(/ˌærən ˈkoʊplənd/;[1][2] November 14, 1900 – December 2, 1990) was an American composer, composition teacher, writer, and later a conductor of his own and other American music. Copland was referred to by his peers and critics as "the Dean of American Composers." The open, slowly changing harmonies in much of his music are typical of what many people consider to be the sound of American music, evoking the vast American landscape and pioneer spirit. He is best known for the works he wrote in the 1930s and 1940s in a deliberately accessible style often referred to as "populist" and which the composer labeled his "vernacular" style.[3] Works in this vein include the ballets Appalachian Spring, Billy the Kid and Rodeo, his Fanfare for the Common Man
Fanfare for the Common Man
and Third Symphony
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George Schaefer (director)
George Louis Schaefer (December 16, 1920 – September 10, 1997) was an American director of television and Broadway theatre, who was active from the 1950s to the 1990s.Contents1 Life and career 2 Selected television work 3 Selected Broadway theatre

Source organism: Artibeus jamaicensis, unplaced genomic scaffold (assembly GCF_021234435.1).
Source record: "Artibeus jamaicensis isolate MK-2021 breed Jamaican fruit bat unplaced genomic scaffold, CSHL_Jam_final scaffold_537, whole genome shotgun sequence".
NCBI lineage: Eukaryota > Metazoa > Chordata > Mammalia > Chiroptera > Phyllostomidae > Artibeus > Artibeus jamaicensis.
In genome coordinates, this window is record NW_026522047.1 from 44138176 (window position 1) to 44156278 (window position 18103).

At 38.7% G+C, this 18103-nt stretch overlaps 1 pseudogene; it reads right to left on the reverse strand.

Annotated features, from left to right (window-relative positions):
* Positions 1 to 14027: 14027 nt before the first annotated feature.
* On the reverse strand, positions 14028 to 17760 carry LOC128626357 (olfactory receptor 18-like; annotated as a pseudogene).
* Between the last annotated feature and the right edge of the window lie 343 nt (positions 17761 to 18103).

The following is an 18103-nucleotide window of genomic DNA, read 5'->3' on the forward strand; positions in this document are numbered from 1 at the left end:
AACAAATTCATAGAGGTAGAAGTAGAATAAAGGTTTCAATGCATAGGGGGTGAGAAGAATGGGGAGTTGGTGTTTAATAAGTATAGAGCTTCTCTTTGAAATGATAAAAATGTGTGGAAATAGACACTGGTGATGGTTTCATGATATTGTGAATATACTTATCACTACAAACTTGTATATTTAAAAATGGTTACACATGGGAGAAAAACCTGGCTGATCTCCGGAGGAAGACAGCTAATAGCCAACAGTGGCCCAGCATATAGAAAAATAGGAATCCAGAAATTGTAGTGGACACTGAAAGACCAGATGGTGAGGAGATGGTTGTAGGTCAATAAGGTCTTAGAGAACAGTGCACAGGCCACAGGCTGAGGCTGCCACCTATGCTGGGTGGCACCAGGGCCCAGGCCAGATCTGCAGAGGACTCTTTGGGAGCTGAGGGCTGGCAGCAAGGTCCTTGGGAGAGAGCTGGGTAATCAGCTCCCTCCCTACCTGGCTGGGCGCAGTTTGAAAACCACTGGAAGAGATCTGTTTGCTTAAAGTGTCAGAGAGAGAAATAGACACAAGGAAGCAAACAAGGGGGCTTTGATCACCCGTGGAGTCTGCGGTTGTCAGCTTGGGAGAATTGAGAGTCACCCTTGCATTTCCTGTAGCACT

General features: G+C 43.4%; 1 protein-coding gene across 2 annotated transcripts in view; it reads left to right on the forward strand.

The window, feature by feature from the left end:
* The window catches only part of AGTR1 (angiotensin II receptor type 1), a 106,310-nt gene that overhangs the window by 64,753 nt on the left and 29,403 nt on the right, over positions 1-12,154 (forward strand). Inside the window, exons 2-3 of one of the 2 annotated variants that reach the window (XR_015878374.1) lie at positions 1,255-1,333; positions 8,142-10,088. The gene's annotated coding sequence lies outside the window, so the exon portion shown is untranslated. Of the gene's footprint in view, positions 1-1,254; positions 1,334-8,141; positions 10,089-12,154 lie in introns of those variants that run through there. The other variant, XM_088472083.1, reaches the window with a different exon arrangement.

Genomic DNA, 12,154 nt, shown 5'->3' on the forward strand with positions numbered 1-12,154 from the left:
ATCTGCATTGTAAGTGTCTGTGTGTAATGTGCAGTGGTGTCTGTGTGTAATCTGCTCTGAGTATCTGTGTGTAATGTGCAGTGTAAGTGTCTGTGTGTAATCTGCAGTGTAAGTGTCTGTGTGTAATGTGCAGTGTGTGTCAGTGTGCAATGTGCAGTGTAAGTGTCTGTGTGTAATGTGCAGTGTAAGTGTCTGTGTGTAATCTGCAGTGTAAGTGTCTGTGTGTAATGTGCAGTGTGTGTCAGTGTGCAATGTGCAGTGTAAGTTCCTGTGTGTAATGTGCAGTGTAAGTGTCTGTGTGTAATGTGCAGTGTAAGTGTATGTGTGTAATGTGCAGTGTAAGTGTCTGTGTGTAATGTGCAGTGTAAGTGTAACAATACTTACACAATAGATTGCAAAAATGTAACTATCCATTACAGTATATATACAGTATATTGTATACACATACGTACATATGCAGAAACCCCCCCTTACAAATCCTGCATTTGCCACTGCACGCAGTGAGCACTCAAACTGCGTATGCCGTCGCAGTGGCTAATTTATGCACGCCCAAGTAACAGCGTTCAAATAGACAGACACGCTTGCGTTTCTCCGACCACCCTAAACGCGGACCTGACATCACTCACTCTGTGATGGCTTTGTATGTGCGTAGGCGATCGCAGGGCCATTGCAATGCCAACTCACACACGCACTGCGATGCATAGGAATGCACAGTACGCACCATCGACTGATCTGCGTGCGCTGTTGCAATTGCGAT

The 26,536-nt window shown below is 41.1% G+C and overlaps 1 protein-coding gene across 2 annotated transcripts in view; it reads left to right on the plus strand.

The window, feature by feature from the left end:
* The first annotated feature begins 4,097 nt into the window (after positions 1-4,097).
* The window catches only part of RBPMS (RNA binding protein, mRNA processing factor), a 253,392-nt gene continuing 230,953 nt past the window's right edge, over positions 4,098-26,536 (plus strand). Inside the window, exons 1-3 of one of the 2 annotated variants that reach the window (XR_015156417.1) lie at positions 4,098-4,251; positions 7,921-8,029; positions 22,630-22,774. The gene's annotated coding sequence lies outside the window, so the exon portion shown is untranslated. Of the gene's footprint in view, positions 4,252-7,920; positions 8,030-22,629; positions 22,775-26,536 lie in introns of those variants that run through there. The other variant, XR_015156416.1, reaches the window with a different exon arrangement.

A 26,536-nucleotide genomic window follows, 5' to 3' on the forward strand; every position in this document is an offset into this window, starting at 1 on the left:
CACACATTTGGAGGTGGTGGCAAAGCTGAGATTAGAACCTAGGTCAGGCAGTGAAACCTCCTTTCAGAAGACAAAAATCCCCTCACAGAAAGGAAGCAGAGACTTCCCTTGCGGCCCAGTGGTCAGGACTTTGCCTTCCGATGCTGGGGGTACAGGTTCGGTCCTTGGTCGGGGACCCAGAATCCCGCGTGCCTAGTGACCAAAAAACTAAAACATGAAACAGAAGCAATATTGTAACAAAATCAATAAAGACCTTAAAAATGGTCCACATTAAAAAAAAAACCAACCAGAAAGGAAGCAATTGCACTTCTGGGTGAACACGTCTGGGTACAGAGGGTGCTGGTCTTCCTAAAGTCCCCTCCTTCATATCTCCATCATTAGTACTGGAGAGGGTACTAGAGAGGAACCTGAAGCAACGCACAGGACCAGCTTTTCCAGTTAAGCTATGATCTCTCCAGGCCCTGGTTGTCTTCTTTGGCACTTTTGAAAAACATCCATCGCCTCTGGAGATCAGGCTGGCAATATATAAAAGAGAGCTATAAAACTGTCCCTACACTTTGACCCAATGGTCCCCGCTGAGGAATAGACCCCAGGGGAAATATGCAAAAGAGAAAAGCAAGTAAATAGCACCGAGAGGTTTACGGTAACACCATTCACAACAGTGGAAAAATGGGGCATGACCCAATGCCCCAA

Broadway theatre
productions 4 Filmography 5 References 6 Further reading 7 External linksLife and career[edit] Schaefer was born in Wallingford, Connecticut, and lived in Oak Park, Illinois for much of his boyhood and young adulthood. He was the son of Elsie (née Otterbein) and Louis Schaefer, who worked in sales.[1] Schaefer studied stage directing at the Yale School of Drama. He began his directing career while serving in the U.S. Army
U.S. Army
Special
Special
Services during World War II. He directed over 50 plays for the troops. After being discharged, he directed for the Broadway theatre
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UCLA
The University of California, Los Angeles
Los Angeles
(UCLA) is a public research university in the Westwood district of Los Angeles, United States